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0283 Notes on Marco Polo : vol.1
Notes on Marco Polo : vol.1 / Page 283 (Color Image)

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doi: 10.20676/00000246
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155. CIN


never been really alive in Greek, was due to the analogy of 0/5, « sand-heap », «down », gen. Ocv6s, acc. Diva. The name of the Egyptian town may also be responsible, to a certain extent, for the declension of the name in the Periplus. But, at the same time, I cannot accept FRISK'S hypothesis of a nominative *O'ç (; *Otv-s) for the name of the Chinese town. Either the name was /Diva in the nominative (with a final -a which was not necessarily etymological), and the declension is irregular and due to analogy; or the nominative was */Div, with a regular declension due perhaps to the attraction of that of Ois.

In the following century, Ptolemy speaks of the /ivat and of their sea-port Kcerriyapx as being south of the f;ipcx)f. A name •I y imi in Vettius Valens (c. 161-180) may possibly refer to China, although the form cannot easily be accounted for (cf. TP, 1912, 733). Cosmas Indicopleustes (middle of the 6th cent.) refers three times to T arvio-ra; the name is more completely given as Tac11io7Ta2' in an astrological text (ibid.).

The view has long prevailed that «Sères» was the name used by those who had heard of China by land, and *Ow, «Sinai», Tatvio-rav by those who had heard of it by sea. Such was still the opinion of YULE (Y', I, 1) and LAUFER (TP, 1912, 725), and it has been repeated in 1936 by HENNIG (Terrae incognitae, I, 169 sq.). As the Sanskrit and Malay name of China is «Cina» (« Cina »), attempts have been made to explain the name as a Malayan term, for the etymology of which extravagant hypotheses, like RICHTHOFEN'S J J «Jih-nan» Or TERRIEN DE LACOUPERIE'S rt Tien, were proffered; I need not repeat the refutation I published in BEFEO, iv, 143-149.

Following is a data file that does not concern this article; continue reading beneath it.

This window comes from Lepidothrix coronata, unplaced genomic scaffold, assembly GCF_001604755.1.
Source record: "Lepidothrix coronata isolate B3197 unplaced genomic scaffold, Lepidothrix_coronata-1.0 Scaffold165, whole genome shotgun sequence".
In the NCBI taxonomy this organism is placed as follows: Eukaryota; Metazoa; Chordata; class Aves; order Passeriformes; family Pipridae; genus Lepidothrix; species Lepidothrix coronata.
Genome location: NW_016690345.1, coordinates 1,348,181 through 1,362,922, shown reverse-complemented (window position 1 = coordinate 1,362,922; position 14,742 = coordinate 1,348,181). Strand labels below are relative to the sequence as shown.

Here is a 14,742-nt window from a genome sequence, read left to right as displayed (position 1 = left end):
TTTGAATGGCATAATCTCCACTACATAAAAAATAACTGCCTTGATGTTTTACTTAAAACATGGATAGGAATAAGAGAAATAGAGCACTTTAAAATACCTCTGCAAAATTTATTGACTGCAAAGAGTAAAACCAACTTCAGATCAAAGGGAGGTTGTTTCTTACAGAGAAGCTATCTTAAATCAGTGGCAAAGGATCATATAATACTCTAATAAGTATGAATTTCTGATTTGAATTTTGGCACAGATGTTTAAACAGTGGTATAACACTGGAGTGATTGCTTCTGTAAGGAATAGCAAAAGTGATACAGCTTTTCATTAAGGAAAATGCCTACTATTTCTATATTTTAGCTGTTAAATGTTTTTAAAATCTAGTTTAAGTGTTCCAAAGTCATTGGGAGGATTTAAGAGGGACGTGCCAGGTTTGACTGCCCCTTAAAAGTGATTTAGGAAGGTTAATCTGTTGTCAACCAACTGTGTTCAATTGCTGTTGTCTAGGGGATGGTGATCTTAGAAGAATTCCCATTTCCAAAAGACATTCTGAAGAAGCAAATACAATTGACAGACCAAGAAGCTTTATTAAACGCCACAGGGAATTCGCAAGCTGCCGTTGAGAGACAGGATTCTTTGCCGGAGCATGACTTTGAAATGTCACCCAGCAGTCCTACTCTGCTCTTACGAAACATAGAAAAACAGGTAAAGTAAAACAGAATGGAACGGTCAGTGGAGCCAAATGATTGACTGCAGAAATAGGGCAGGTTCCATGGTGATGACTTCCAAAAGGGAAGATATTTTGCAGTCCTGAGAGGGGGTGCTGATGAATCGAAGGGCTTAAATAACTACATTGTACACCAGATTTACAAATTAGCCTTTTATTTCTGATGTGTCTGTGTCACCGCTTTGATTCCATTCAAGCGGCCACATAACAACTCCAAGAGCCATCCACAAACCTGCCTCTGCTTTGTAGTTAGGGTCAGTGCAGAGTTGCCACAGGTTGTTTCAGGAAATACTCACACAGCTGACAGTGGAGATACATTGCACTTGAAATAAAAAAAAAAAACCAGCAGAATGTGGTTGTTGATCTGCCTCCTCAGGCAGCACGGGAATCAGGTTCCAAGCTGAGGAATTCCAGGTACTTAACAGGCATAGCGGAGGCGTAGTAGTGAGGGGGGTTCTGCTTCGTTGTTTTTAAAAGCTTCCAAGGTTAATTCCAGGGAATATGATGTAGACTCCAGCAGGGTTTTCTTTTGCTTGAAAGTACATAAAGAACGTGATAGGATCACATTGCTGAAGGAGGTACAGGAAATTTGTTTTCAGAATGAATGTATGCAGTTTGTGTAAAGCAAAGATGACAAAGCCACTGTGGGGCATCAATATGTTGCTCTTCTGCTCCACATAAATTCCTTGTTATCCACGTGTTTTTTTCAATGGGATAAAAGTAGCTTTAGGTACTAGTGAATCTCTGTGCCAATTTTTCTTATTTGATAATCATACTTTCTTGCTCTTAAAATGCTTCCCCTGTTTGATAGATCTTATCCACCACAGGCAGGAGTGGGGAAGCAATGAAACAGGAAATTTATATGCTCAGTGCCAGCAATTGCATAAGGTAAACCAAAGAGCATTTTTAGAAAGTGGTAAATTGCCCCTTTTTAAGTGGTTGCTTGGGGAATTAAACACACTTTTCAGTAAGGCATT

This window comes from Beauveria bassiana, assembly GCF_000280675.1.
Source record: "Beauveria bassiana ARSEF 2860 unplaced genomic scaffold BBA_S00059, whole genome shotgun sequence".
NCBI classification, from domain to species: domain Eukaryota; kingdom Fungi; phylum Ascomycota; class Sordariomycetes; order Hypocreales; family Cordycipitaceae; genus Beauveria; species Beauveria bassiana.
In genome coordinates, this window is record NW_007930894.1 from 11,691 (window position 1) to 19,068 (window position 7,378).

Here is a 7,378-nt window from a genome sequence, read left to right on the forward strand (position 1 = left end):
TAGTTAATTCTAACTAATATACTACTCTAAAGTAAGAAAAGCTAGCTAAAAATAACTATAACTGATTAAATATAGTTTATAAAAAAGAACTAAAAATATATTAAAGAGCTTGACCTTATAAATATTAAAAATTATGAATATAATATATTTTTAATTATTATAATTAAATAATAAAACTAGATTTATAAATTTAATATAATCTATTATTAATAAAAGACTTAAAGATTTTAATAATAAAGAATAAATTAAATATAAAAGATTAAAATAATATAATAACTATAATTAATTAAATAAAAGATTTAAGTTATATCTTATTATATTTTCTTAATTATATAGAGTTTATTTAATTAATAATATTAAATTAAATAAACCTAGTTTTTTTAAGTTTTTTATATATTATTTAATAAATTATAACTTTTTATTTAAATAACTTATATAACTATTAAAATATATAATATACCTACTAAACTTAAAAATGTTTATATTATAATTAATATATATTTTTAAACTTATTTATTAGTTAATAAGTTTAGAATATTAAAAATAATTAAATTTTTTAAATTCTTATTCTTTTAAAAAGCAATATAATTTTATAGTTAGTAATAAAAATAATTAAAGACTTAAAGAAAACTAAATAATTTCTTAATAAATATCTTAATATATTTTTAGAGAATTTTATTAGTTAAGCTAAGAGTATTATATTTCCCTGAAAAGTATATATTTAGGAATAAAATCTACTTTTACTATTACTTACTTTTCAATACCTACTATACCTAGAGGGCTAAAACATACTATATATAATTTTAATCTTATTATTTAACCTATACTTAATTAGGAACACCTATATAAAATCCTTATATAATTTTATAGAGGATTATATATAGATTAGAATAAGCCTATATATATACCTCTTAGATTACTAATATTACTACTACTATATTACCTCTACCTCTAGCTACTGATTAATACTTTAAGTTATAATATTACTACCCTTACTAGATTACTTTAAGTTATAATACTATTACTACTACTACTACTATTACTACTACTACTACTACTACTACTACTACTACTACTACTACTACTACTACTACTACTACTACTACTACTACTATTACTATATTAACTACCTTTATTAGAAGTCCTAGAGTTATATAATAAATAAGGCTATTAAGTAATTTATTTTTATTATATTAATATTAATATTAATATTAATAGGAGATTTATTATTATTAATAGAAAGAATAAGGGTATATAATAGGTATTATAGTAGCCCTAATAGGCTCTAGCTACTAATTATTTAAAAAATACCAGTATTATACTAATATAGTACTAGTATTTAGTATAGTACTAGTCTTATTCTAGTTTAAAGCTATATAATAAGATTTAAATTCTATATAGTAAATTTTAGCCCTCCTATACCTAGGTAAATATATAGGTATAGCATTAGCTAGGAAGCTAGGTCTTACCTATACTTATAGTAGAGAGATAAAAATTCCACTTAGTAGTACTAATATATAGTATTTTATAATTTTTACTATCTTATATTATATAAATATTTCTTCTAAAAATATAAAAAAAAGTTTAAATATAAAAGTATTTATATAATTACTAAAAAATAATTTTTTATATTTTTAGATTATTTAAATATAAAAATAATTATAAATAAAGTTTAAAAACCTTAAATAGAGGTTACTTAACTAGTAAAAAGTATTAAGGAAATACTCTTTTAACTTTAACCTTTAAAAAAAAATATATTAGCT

Evidently in connection with the «Malayan » hypothesis, YULE thought it «remarkable » that «the name of China is used in the Japanese maps » ( Y', I, 2). But the Malay name « Cina » is merely, like so many others, borrowed from the Sanskrit. As to the « Shina » (not « China ») of Japanese maps, it is not a survival of a «Malayan » form which had reached Japan independently, but represents the modern Japanese pronunciation of the Chinese Buddhist transcription Chih-na of the Skr. Cina.

The whole case rests on a curious misunderstanding. It is true that the author of the Periplus, and Cosmas after him, had heard of China by sea, but only inasmuch as they had reached India by sea. They did not go farther east, and the names they use are those they had heard in India, and probably from Iranians in the north-western part of the coasts of India.

The originals of the names are not doubtful : *Oil, and « Sinai » render forms connected

with Skr. Cina; rgiviaTa (more correctly T ivio-rav) has long been equated with Skr. Cinasthâna. YULE (Y1, I, 11) was of opinion that the names must have reached the Greek world « through people of Arabian speech », as the Arabs, lacking the sound 5, made Cina (Cina) « into Sin, and perhaps sometimes into Thin ». This is certainly an error. The various transcriptions with 0-, s-, T- are not due to an Arabic intermediary, but represent so many attempts to render the c which did not exist in Greek : it was in the same way that the king Candragupta had become in Greek Sandrakottos.

But, if the connection of *0 iv and TRcvi'Tav with Cina and Cinasthâna is not open to doubt, I am not certain that they are the direct representatives of Sanskrit forms. If 0- renders 5-, */Div is really *Cin, not Cina (Cina). As will be seen further on, there is a language in which the name of China occurs at an early date without the final vowel; this is Middle Persian.